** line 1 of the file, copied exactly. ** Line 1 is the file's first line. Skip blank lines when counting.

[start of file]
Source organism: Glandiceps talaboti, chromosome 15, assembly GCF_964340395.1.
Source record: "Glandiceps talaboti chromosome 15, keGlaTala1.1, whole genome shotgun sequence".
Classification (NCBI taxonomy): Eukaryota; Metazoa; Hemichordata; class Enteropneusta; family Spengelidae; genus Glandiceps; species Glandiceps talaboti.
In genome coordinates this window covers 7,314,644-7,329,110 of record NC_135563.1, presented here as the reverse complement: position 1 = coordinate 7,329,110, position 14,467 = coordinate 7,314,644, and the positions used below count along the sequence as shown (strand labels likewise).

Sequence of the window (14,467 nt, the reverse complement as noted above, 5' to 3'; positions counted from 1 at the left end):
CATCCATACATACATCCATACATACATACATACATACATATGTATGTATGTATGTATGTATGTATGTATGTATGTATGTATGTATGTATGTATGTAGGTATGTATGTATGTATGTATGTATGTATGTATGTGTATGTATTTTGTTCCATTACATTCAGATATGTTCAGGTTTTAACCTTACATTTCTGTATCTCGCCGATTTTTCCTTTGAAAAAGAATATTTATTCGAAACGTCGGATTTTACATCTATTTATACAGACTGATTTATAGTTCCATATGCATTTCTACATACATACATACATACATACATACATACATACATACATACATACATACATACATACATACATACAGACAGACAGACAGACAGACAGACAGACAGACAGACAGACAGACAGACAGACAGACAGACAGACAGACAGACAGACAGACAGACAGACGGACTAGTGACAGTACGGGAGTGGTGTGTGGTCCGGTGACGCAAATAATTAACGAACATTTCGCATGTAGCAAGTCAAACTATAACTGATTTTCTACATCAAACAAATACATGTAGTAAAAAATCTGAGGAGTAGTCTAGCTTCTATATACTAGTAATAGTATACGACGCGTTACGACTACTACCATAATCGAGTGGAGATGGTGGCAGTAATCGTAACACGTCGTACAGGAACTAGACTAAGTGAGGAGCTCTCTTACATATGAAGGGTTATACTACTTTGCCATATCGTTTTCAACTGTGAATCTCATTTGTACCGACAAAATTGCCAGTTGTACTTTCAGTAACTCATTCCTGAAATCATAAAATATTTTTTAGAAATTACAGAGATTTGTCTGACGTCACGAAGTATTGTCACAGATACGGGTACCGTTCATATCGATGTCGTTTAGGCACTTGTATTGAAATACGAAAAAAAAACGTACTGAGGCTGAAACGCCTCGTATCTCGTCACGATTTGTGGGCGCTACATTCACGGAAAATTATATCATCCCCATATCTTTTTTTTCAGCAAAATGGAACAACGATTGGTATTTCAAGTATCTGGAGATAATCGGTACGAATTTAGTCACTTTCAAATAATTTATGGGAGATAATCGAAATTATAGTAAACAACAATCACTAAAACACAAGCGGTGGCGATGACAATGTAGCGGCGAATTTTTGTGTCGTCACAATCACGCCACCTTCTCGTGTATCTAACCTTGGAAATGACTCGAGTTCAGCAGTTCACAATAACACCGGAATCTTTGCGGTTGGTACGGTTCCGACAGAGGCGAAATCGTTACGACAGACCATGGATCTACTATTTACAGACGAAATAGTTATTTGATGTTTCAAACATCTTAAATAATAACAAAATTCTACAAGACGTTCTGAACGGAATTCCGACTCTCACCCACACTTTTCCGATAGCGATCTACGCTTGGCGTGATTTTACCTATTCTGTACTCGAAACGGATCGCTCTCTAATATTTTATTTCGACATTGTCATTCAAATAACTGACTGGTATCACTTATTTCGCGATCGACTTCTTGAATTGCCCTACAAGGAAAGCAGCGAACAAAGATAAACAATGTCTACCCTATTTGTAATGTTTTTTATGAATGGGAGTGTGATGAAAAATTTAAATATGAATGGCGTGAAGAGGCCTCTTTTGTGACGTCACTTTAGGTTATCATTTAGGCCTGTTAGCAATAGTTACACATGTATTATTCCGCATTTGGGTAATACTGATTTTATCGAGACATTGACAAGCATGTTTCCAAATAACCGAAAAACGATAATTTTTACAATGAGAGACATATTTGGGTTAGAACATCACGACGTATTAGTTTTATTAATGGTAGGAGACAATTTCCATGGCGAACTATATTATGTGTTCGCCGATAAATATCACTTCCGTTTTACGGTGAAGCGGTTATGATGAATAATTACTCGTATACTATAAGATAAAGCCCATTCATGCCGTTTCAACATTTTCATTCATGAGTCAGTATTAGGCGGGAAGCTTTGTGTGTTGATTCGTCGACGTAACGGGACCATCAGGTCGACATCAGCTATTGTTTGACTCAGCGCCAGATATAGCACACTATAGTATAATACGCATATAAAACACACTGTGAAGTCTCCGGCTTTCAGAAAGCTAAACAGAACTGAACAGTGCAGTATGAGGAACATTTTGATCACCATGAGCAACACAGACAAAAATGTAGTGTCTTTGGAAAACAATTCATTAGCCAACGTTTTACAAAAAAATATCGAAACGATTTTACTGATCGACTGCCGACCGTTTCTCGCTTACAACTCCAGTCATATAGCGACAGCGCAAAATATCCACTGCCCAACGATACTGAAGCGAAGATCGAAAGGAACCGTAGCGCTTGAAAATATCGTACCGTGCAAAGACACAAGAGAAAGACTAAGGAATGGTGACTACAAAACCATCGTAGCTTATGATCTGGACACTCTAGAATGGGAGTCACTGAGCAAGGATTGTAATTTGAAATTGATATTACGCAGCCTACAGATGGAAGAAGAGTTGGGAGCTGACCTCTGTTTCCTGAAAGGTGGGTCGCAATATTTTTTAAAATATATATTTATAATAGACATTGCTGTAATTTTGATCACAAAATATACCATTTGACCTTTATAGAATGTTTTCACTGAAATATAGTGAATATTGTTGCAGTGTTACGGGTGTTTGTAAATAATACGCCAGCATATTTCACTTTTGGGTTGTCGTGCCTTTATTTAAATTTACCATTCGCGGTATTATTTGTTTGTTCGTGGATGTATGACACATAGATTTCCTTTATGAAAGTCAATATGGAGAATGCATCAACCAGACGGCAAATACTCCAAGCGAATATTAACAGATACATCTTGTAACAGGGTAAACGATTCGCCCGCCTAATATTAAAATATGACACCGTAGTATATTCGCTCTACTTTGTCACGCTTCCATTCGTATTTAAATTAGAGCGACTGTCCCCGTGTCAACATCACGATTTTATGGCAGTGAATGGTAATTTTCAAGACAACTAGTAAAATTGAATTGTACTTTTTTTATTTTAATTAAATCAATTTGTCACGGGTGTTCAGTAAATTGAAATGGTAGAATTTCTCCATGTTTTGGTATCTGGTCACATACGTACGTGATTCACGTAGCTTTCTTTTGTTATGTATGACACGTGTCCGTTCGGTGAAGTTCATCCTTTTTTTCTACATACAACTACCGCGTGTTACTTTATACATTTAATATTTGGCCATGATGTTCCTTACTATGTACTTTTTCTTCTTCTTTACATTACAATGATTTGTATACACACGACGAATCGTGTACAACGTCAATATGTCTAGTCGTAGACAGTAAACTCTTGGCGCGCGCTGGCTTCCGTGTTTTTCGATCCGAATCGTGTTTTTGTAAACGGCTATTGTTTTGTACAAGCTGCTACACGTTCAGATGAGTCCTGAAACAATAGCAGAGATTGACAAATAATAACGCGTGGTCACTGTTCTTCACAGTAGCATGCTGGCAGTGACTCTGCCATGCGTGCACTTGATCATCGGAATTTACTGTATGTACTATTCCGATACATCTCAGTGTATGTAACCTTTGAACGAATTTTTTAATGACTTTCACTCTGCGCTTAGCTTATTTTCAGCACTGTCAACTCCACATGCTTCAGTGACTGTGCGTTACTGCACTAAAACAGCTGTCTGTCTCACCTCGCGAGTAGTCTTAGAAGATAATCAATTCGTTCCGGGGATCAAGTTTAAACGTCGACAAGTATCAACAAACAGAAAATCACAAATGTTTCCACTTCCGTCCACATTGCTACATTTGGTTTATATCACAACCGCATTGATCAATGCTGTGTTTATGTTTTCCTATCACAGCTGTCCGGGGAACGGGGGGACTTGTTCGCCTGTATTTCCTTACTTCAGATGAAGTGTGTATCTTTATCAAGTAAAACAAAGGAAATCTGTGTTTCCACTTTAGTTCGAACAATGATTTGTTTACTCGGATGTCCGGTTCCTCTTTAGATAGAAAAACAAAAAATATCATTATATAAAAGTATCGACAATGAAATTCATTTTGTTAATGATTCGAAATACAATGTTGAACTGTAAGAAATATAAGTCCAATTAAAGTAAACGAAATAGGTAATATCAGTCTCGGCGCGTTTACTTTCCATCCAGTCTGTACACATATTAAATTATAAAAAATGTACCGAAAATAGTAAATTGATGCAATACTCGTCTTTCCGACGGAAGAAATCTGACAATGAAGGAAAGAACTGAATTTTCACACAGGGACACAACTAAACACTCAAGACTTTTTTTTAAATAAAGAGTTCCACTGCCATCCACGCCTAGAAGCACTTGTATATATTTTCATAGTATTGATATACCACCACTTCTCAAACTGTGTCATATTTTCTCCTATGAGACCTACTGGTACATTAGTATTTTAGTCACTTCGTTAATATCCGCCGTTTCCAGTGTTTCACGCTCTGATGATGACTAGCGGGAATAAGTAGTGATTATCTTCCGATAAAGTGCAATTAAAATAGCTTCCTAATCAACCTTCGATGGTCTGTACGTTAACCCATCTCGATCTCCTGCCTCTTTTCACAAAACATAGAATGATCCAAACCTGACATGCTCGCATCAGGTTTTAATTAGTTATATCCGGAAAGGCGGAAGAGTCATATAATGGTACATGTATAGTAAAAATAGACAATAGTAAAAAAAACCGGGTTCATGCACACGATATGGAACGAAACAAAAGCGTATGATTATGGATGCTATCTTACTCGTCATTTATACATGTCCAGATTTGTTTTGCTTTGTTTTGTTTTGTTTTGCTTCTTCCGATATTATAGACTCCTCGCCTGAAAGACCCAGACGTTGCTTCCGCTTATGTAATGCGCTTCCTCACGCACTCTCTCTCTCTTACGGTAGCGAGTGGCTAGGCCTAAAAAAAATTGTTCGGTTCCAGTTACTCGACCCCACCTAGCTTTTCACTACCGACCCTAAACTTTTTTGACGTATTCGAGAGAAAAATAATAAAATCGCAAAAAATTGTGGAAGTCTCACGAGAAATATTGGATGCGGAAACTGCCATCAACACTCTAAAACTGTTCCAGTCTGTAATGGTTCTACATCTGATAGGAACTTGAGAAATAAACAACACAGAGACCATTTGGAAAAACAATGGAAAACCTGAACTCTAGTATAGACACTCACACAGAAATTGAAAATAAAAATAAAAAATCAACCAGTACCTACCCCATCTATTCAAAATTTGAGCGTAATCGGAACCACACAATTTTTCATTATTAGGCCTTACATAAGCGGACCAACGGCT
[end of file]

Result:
Source organism: Glandiceps talaboti, chromosome 15, assembly GCF_964340395.1.